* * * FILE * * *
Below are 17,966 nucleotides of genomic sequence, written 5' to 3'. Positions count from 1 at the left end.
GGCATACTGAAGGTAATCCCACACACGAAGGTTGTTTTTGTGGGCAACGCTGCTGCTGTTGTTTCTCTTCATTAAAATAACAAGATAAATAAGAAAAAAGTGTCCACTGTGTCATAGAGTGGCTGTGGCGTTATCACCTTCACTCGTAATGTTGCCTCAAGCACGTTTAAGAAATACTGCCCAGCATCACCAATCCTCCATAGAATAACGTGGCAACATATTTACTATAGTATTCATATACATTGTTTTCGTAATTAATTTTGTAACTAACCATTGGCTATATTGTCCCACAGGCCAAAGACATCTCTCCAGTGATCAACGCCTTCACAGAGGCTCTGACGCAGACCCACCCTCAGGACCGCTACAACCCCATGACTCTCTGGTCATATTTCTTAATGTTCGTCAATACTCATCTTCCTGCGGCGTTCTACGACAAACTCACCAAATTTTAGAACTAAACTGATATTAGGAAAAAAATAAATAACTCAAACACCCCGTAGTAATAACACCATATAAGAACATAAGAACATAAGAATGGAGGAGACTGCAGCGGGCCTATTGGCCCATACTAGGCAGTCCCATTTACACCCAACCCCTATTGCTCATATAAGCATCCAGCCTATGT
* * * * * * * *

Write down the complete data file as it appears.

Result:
Below are 17,966 nucleotides of genomic sequence, written 5' to 3'. Positions count from 1 at the left end.
GGCATACTGAAGGTAATCCCACACACGAAGGTTGTTTTTGTGGGCAACGCTGCTGCTGTTGTTTCTCTTCATTAAAATAACAAGATAAATAAGAAAAAAGTGTCCACTGTGTCATAGAGTGGCTGTGGCGTTATCACCTTCACTCGTAATGTTGCCTCAAGCACGTTTAAGAAATACTGCCCAGCATCACCAATCCTCCATAGAATAACGTGGCAACATATTTACTATAGTATTCATATACATTGTTTTCGTAATTAATTTTGTAACTAACCATTGGCTATATTGTCCCACAGGCCAAAGACATCTCTCCAGTGATCAACGCCTTCACAGAGGCTCTGACGCAGACCCACCCTCAGGACCGCTACAACCCCATGACTCTCTGGTCATATTTCTTAATGTTCGTCAATACTCATCTTCCTGCGGCGTTCTACGACAAACTCACCAAATTTTAGAACTAAACTGATATTAGGAAAAAAATAAATAACTCAAACACCCCGTAGTAATAACACCATATAAGAACATAAGAACATAAGAATGGAGGAGACTGCAGCGGGCCTATTGGCCCATACTAGGCAGTCCCATTTACACCCAACCCCTATTGCTCATATAAGCATCCAGCCTATGT